Last year, Priscilla Martel, a chef and cookbook author from Chester, was lucky enough to get a heritage turkey from friends who raise them in Rhode Island. When she went to pick it up, she found it was 25 pounds.
“I could barely lift it,” she says.
She and her husband, chef and restaurateur Charles van Over, jammed it into a roasting pan and started cooking it at 8 a.m.
“We’d never seen a turkey that big,” she says.
Then, at 10 a.m., there was a freak power outage.
“That had us scrambling for a solution for cooking the turkey. Friends in town offered up their oven, but the hot bird was too difficult to move. Charlie went to build a fire in our outdoor oven, but the beast wouldn’t fit through the opening. We contemplated hacking the bird into pieces and grilling it,” she says.
While they considered their options, the power came back on.
“I’m praying we get a smaller bird this year,” she says.
If award-winning chefs like Martel and van Over can sometimes struggle with Thanksgiving dinner, needless to say it’s possible the rest of us might run into difficulties as well. With that in mind, we asked some of our favorite chefs, foodies, and food bloggers about their Thanksgiving memories, recipes, and tips. Stuffing is a huge favorite with most. Jello salads and canned sweet potatoes, not so much. Turkeys tended to be the tricky part of the meal for most cooks, along with getting all the food to the table while it’s still hot. Here’s what they had to say.
Priscilla Martel: When the Turkeys Came to Call
Martel agrees that, even with a normal sized turkey, coordinating and cooking a full Thanksgiving meal can be complicated.
Her advice is to plan a menu that fits the number of people you are serving, and the capacity of your kitchen. If you need two turkeys and have only one oven, she recommends cooking one on the outdoor grill, or butterflying the turkeys so that they lie flat and can be baked on two shelves of your oven.
“Make as much as you can ahead of time,” she says. “Cranberry relish, dips for raw vegetables, and salad dressings can be made three days ahead. Side dishes like mashed potatoes or butternut squash can be made the day ahead. And any sort of dinner roll or pumpkin bread can be made up to a week ahead and frozen.”
She recommends making gravy ahead as well.
“Gravy, too, can be made ahead. Cut the wing tips off your bird. Roast them with the neck until they brown then simmer these in some chicken stock. This gives you a great gravy base,” she says. “After the bird has roasted, use this liquid to loosen the drippings in the pan to make your gravy.”
And don’t go crazy with the nibbles, “unless you are feeding a team of linebackers. In our family, everyone loves turkey with all the fixings so much that we hate to ruin our appetites before the main event.”
She recommends investing some time into making a good salad that is ready when your guests sit down.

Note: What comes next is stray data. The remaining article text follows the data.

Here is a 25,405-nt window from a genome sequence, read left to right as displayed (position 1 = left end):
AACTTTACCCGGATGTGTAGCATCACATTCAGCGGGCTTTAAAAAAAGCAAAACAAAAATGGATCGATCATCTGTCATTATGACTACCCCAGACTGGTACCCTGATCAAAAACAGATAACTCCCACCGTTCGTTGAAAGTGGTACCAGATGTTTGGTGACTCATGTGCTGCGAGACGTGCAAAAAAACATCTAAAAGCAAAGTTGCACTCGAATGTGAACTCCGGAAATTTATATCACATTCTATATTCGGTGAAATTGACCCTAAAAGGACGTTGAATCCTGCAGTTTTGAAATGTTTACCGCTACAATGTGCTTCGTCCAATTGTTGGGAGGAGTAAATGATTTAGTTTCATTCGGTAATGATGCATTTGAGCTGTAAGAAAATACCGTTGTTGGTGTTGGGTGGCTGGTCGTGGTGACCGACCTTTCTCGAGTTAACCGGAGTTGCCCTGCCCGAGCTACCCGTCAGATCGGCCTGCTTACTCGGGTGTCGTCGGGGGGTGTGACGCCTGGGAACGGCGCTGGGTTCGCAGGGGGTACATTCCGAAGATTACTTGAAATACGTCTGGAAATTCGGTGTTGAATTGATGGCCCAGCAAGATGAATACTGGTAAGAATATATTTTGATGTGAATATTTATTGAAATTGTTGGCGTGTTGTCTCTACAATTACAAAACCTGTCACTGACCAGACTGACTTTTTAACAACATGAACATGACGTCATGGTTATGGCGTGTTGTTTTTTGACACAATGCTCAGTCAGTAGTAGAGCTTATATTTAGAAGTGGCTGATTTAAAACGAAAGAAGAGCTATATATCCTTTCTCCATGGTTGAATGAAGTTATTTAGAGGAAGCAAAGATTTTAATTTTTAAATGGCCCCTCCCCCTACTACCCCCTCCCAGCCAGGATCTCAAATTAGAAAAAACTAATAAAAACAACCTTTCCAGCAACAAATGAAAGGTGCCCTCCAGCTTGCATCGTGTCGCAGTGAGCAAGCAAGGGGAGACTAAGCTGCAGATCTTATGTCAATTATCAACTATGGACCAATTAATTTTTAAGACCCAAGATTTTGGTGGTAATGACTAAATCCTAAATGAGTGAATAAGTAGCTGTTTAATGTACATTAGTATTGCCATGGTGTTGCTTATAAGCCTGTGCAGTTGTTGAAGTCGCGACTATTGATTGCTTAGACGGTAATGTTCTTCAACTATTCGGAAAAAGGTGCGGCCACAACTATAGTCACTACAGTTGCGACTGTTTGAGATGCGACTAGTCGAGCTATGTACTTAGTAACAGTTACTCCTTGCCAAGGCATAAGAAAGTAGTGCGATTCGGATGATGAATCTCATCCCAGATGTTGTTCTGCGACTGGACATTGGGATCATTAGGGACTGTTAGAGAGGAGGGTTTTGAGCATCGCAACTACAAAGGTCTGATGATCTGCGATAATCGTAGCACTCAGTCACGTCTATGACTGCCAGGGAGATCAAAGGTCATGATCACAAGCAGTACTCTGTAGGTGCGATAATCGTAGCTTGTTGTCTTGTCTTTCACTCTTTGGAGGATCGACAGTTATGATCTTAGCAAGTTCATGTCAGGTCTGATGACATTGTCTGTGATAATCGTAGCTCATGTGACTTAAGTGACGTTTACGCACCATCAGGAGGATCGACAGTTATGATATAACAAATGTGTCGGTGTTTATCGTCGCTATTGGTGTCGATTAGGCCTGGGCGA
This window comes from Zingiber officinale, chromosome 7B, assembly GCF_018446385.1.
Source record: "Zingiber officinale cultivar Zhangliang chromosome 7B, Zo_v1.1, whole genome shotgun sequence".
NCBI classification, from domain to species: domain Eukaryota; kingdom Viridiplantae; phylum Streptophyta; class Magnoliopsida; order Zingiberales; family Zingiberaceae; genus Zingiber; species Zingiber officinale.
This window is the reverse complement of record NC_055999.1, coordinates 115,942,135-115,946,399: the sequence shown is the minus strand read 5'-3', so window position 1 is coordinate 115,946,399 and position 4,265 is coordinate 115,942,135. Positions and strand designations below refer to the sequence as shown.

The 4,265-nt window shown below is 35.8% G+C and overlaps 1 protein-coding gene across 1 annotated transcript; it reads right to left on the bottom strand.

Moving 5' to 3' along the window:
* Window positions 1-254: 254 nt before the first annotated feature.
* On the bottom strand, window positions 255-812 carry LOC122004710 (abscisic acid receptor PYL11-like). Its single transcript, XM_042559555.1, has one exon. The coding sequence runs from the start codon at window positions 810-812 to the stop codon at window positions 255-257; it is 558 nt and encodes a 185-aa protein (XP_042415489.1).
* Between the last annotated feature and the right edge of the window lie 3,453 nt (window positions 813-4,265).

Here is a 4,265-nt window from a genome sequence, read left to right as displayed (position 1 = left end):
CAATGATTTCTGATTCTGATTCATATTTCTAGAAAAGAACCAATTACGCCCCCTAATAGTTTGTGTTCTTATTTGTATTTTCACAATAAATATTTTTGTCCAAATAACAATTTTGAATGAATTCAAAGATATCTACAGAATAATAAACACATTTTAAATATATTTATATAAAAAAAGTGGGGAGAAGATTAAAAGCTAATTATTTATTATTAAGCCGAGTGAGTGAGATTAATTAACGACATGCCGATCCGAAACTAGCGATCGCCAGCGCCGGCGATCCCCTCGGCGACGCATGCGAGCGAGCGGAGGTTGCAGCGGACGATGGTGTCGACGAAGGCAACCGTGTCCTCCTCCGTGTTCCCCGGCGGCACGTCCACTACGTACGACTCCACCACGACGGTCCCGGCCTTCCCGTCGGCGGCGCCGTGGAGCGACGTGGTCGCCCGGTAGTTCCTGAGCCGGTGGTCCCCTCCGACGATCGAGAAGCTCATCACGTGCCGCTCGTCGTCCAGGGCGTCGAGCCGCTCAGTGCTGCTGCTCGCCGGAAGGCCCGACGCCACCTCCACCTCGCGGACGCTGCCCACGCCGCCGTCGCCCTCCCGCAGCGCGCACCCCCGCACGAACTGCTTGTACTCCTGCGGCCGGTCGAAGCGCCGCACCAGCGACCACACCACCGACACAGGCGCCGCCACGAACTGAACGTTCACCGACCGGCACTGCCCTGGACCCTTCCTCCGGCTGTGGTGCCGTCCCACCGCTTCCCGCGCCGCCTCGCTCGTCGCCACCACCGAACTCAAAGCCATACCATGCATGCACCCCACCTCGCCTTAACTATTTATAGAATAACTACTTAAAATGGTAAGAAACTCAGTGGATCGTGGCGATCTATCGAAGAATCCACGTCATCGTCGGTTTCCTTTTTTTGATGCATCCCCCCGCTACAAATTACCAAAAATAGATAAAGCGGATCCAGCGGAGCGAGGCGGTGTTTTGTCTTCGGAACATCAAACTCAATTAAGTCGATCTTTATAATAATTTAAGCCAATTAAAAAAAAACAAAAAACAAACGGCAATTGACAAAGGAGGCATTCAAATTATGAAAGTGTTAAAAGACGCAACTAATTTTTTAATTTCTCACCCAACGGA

“I start with crisp, bitter greens like frisé, chicory, and romaine with a mustard vinaigrette. Then slices of pear and crumbles of some kind of cheese. Toasted pecans or walnuts are nice accents. Pomegranates are in season and a few seeds finishes it off,” she says.
She recommends against stuffing the turkey.
“Instead we place aromatic seasonings inside the cavity of our turkey—some garlic, chopped celery, and a quartered lemon. We prepared our sausage and chestnut stuffing the day before. Then we bake it separately in a wide shallow baking dish before serving. Baking the stuffing separately is safe. It gives you more flexibility, but best of all, we can get a nice top crust on the stuffing, something that never happens when you bake it inside the bird,” she says.
The single most important trick she’s learned works only if you cook the stuffing separately from the bird—if you do it with a roasted turkey packed with stuff, it is a recipe for food poisoning, she says.
“Plan to have your turkey ready about an hour before your guests arrive. Remove it from the pan and place it on a baking sheet or platter. Then cover it with a big piece of aluminum foil. Cover that with a thick bath towel. Your turkey will stay hot for 1 to 1 ½ hours. Then you’ll have your oven free to heat side dishes or even bake a pie or two,” she says.
As for those pies, Martel is fussy about them. She only likes to eat them the day they are made.
“When I feel especially organized, I might bake an apple pie while the turkey rests,” she says.
The occasional food disaster notwithstanding, Martel says Thanksgiving is her favorite holiday.
“It’s all about family and friends gathered around an iconic meal,” she says, adding that sometimes unexpected guests stop in as well.
“Wild turkeys cross our lawn from time to time. One year, we put out cracked corn to invite them to join us,” she says. “On Thanksgiving Day that year, as if on cue, they appeared just as we sat down to eat. I hope the lucky flock wasn’t offended, but we enjoyed the irony of their visit.”
Find out more about Martel, who lives in Chester, at priscillamartel.com. She is currently working on a project called Bread Makes the Meal. Thursday, Nov. 17 is Home Made Bread day, and anyone who is interested can enter to win a baker’s dream kit from Emile Henry before that time, at priscillamartel.com/bread-makes-the-meal-recipe-contest/
Lee White: Looking Forward to Sandwiches the Next Day
Lee White’s favorite Thanksgiving memory is when she and her husband Doug just got married. They merged parents, children, in-laws, and White put herself in charge of the food, from Thanksgiving Eve through Turkey Day. The night before featured lasagna, salad, garlic bread, and, after the feast, children strewn all over the house in sleeping bags. And then, on Thanksgiving Day, another gargantuan meal.
“Then it got smaller. Parents couldn’t make the trips. They got sick. They died. Kids grew up, went to college, got married, had kids. Now there are no parents, my husband is gone, the grandchildren are in college, I’m in a condo,” she says.